Monday, April 11, 2011 |Following up on a pledge it made when Gov. Jerry Brown proposed deep cuts to offset a $26.6 billion state budget deficit, the Orange County Children and Families Commission filed suit last week to stop him from taking $51 million from programs it runs on behalf of the county’s children.
The suit’s premise is that it is illegal to take the money from Orange County programs, and a total of $1 billion statewide, because the source of the funds is the First 5 program, which was created by voters in 1998 specifically to aid children from birth until age five.
But in case the lawsuit doesn’t succeed, commission members have begun discussing how to shave a variety of programs that provide health and wellness care for children during their first years of life.
“The Children and Families Commission is going to have to reinvent itself over the next 30 days,” said Supervisor Bill Campbell, chairman of the Children and Families Commission.
The First 5 program uses funds generated by a 50-cent per pack tax on cigarettes that voters approved when they passed Proposition 10. Voters reaffirmed the program two years ago when they rejected a plan by then-Gov. Arnold Schwarzenegger to use the money to offset the deficit. Schwarzenegger unsuccessfully tried again last year to take millions from the program.
Counties use the money for services like school nurses and dental treatment for children as well as specialized care for children with specific disabilities, like autism. The children often, but not always, come from low-income families.
Kelly Pijl, the commission’s assistant executive director said some programs also receive federal funding, like those connected to MediCal, which may make it possible for them to “limp along” until full funding is restored while others that rely solely on Prop 10 money may not survive.
“I certainly don’t want to be fatalistic or ‘the sky is falling,'” said Pijl. “It’s pretty low though.”
Among programs that could be hard hit are the services for autistic children at all income levels and help for parents whose children have developmental or behavioral problems, said Dr. Joseph H. Donnelly, director of CHOC/UCI Neurodevelopmental Programs. Donnelly said it’s even possible some of those programs would close altogether.
The Children and Families program is one of many services that will be cut or eliminated under Brown’s current budget proposal and more drastic measures that may follow.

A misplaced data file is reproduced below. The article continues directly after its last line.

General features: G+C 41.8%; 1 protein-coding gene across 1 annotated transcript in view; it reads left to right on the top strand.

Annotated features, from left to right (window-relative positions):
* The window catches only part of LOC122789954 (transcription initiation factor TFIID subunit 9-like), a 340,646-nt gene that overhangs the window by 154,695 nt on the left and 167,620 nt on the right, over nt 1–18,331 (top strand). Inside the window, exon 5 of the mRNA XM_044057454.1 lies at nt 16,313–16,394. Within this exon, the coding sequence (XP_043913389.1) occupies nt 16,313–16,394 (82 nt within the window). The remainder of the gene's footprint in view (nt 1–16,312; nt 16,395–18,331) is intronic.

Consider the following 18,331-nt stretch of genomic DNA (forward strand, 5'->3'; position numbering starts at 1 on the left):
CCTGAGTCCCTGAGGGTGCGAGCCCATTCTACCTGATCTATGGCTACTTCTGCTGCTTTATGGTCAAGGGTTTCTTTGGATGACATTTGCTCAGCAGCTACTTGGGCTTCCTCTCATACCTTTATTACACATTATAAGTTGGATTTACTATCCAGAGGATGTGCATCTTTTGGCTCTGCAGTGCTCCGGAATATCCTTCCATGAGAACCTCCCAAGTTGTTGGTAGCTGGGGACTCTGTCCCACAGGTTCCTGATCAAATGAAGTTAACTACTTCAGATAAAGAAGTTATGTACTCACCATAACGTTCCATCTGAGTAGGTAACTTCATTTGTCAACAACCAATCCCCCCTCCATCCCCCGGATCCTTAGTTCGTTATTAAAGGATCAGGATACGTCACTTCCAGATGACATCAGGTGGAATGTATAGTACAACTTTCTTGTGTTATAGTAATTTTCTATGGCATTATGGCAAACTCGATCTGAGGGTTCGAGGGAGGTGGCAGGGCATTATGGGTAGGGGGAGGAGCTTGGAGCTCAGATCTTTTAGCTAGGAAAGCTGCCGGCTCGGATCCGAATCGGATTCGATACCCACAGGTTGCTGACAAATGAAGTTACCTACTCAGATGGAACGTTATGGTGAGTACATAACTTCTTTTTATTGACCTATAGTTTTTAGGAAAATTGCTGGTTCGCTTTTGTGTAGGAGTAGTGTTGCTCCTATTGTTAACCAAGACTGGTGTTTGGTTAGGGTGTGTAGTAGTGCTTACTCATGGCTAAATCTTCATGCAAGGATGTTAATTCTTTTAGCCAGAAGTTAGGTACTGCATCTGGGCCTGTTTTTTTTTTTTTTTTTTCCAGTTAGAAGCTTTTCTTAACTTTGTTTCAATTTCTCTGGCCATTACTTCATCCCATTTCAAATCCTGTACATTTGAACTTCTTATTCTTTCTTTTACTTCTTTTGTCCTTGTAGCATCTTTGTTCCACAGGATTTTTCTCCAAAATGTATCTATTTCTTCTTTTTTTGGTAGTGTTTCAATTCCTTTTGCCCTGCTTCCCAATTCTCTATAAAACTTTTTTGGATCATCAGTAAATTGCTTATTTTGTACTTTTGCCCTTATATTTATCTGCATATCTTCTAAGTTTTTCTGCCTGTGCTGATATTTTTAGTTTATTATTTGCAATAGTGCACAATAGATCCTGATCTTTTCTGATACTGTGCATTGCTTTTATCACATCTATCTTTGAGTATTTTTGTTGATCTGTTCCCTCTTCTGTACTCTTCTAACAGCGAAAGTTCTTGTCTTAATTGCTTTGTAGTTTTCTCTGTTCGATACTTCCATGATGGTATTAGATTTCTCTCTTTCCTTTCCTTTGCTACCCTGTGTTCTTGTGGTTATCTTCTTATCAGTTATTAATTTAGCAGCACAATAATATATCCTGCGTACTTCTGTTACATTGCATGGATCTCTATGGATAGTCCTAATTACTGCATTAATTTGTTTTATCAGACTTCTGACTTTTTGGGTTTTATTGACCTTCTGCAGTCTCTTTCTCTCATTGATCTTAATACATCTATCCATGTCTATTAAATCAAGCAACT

Brown made a campaign promise last year when he was running for governor to ask voters to approve a five-year extension to a series of temporary tax increases on vehicles, sales and state income taxes. The income from the taxes would be used to help cut the deficit.
But he needed the support of four Republicans in the Legislature to put the measure on the ballot in June and failed to get it. He’s still pushing for a special election, according to the San Francisco Chronicle, but the earliest it now could be held is the fall.
In the meantime, he’s traveling the state trying to drum up voter support for his plans.
Everything Open to Cuts
The Children and Families Commission filed its law suit last Tuesday, but it could take six months to go to trial and 18 months to two years after that for all appeals to be exhausted, according to the commission’s nurses.
The new fiscal year begins July 1 and that’s when the diversion of funds will begin.
“Diverting Proposition 10 funds is not only illegal, but harmful to Orange County’s youngest children during a time when safety net services are extremely strained,” Campbell said in a statement read at the Children and Families Commission meeting Wednesday.
Nonetheless, Campbell said that officials have come to accept that “programs that we’re funding now will have to be cut back.”
Instead of spending $55 million next year as originally planned, the commission earlier scaled back to $45 million. This week, they dropped the number another $10 million to $35 million. The rest of the $51 million that Brown wants to take would come from funds the commission had collected and set aside to be spent over the next five years.
At next month’s meeting, which is open to the public, commissioners will dive into the worst part, deciding exactly which contracts will be cut and by how much.
Campbell said the commission could decide to cut everything “40 percent across the board” or slice and dice contract by contract.
“That’s the hard work that’s going to occur over the next 30 days,” he said.